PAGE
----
Client-CPA-Attorney Privilege and Information Technology Risk

By Reinstein, Alan; Seward, Jack | The CPA Journal, November 2008 | Go to article overview

Client-CPA-Attorney Privilege and Information Technology Risk


Reinstein, Alan, Seward, Jack, The CPA Journal


In the past few years, the public has seen more than 150 million records com- promised: data breaches that included AICPA membership lists, losses of crucial university databases, and Big Four firms losing laptops containing confidential information (see www.privacyrights.org and Tom Zeller, Jr., "An Ominous Milestone: 100 Million Data Leaks," New York Times, December 18, 2006). The Department of Veterans Affairs reported the theft of 26.5 million Social Security numbers in May 2006 from an employee whose home was burglarized. Perhaps the best-known incident was the 2005-2006 hacking of more than 45 million files of TJX Companies, Inc. (Joseph Pereira, "Breaking the Code: How Credit Card Data Went Out Wireless Door," Wall Street Journal, May 4, 2007). None of the victims used readily available encryption technologies to protect their electronic data.

While data stored and transmitted using such conventional means as postal service, FedEx, and courier face loss and theft, using information technology (IT) creates additional risks, such as unauthorized access or damage to information arising from Trojan horses, viruses, worms, and rootkits. Portable storage devices, such as flash drives and laptops, make theft much easier. CPAs should understand the threat of malicious software and recognize the dangers of ineffective, unprotected, or improperly configured wireless networks that allow the unauthorized harvesting of electronic information.

When CPAs are entrusted with financial information by an individual or business, it is expected that those communications will be kept confidential, especially privileged information that is part of a legal action. The AICPA and the Canadian Institute of Chartered Accountants (CIC A) have set up a task force to design and implement sound privacy practices and policies, including the disclosure of personal information to third parties only with a client's implicit or explicit consent.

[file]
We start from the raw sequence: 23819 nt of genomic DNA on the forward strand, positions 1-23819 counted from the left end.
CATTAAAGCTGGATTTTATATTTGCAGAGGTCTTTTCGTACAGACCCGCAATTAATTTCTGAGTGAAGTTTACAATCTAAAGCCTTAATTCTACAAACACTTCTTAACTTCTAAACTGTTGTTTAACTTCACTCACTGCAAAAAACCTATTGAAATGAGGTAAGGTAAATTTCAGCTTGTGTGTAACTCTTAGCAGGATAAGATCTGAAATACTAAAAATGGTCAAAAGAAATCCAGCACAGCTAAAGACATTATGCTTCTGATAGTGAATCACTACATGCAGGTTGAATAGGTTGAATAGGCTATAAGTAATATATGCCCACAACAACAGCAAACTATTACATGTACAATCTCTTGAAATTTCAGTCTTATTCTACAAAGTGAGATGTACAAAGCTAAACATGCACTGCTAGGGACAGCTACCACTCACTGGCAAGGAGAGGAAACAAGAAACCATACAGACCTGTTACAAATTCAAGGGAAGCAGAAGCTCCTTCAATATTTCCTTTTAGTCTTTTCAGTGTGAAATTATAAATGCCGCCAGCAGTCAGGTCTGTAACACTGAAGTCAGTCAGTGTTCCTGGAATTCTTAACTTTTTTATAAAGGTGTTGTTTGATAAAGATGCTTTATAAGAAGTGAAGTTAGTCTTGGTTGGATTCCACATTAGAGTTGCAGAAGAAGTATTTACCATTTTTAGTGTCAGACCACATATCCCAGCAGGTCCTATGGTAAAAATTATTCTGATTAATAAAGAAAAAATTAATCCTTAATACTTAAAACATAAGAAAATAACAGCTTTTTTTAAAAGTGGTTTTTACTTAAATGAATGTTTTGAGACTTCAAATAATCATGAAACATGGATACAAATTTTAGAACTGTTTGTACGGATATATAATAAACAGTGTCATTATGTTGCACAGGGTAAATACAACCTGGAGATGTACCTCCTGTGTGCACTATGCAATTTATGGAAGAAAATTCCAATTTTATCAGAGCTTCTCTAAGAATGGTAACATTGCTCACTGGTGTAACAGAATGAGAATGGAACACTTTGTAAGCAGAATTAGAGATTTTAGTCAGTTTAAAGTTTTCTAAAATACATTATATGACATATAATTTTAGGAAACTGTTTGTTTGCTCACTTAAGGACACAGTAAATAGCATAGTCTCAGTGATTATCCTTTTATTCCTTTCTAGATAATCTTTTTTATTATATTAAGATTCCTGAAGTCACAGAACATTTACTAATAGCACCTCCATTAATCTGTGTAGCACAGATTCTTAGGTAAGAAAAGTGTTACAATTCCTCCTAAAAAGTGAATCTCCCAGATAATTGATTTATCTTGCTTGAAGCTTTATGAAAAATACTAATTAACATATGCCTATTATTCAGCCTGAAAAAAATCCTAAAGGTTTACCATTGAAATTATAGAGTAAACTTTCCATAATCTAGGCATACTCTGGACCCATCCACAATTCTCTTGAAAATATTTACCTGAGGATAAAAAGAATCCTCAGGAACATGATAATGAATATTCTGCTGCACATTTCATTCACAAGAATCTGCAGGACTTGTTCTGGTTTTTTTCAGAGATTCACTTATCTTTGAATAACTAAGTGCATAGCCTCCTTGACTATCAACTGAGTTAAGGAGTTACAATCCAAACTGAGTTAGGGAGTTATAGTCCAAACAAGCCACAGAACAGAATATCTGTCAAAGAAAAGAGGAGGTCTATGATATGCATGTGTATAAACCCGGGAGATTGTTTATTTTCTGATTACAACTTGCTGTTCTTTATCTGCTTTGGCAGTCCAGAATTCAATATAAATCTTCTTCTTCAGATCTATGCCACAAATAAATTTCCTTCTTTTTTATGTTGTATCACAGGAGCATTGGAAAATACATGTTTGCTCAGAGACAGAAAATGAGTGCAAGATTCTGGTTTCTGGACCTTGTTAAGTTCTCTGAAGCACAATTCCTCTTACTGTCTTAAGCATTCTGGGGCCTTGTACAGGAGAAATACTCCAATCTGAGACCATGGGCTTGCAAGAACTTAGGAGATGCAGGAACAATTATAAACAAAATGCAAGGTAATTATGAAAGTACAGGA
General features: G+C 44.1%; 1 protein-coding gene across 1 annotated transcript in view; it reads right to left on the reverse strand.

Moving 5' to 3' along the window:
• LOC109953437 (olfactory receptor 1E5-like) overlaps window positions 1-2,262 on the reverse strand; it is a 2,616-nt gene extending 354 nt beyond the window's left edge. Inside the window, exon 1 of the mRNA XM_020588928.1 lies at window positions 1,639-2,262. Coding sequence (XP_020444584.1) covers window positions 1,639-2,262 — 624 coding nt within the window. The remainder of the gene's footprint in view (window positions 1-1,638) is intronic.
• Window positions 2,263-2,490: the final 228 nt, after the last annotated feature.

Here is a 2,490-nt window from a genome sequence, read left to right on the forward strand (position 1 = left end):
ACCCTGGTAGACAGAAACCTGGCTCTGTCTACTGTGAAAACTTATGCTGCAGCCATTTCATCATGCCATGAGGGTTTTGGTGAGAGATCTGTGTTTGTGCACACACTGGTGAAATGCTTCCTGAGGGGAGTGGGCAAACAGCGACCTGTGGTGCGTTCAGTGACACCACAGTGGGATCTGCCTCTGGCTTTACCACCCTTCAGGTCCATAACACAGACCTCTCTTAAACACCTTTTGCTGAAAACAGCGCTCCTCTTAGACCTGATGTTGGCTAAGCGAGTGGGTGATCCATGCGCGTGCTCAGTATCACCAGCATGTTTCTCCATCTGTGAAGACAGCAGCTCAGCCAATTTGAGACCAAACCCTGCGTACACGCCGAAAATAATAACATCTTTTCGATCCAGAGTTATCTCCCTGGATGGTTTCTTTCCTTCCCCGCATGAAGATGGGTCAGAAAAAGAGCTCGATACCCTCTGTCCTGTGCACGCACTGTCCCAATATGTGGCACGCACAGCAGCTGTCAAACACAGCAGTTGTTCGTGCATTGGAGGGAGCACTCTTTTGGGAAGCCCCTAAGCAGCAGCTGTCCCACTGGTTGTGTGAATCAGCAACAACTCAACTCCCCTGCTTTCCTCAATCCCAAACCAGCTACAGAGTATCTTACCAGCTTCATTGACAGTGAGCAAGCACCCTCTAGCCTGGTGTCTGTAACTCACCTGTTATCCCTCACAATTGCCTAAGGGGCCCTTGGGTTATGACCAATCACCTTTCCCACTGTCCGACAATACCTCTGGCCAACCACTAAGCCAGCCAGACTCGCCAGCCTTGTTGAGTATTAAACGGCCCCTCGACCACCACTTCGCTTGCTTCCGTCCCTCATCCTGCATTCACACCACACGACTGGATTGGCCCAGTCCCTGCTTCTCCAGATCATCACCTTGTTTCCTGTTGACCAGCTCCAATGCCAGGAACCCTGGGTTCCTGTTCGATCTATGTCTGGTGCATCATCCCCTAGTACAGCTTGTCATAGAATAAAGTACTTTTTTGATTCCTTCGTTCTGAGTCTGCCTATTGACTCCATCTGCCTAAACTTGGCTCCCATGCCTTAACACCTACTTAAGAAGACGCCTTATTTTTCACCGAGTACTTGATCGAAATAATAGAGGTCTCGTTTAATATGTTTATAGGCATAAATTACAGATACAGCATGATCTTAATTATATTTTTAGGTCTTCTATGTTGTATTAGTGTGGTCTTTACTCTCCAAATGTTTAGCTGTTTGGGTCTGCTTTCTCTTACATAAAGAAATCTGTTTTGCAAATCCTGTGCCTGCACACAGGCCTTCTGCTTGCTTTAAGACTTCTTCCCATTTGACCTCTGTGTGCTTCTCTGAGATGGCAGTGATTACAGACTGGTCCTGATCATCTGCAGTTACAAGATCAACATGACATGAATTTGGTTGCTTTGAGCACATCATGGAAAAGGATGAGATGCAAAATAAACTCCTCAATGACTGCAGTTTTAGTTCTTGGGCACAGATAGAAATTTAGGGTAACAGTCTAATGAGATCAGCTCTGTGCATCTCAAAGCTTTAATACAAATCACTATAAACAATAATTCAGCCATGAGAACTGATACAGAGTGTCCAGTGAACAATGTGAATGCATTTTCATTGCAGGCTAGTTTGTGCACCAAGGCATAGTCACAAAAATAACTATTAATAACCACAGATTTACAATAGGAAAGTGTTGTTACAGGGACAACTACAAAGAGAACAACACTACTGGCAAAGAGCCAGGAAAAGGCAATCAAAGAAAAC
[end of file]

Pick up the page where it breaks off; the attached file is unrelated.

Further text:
Understanding Attorney-Client Privilege

Attorney-client privilege, a well-established principle that seeks to ensure open and candid discussions between these parties [Upjohn Co. v. United States, 449 U.S. 383, 389 (1981)], applies to "(1) communications (2) made in confidence (3) by the client (4) in the course of seeking legal advice (5) from a lawyer in his capacity as such, and [it] applies only (6) when invoked by the client and (7) not waived" [Meoli v. American Medical Service of San Diego, 287 B.R. 808, 813 (2003)]. This privilege is especially important for accountants operating in an IT environment because of the concentration of data in accessible repositories.

In ascertaining whether a communication is confidential, courts apply both a subjective and an objective test [In re Asia Global Crossing, Ltd, 322 B.R. 247, 255 (Bankr. S.D.N.Y. 2005)]. The parties must have intended and expected the communication to be confidential, and, given the facts and cir- cumstances, the expectation of confidential- ity must be reasonable.

The parties' conduct can either expressly or implicitly waive the attorney-client privilege [In re Keeper of the Records, 348 F.3d 16, 22 (1st Cir. 2003)]. An implied waiver "occurs when a party claiming the privilege voluntarily disclosed confidential information on a given subject matter to a party not covered by the privilege" [Hanson v. United States Agency for Int'l Developmem, 372 F.3d 286, 293-94 (4th Cir. 2004)]. Herein lies the danger to CPAs. In Asia Global Crossing, the bankruptcy court held that e-mails forwarded to third parties waived privilege. It identified four factors that can increase the risk of disclosure and could destroy the attorney-client privilege. Privilege is endangered if: 1) the company does not maintain a policy banning personal or objectionable use of its e-mail system; 2) the company does not monitor its employees' use of their computers or e-mail accounts; 3) third parties have a right of access to employees' computer or e-mail accounts; and 4) the employee was not notified of or was otherwise unaware of the policies regarding the use and monitoring of their computers and e-mail. …

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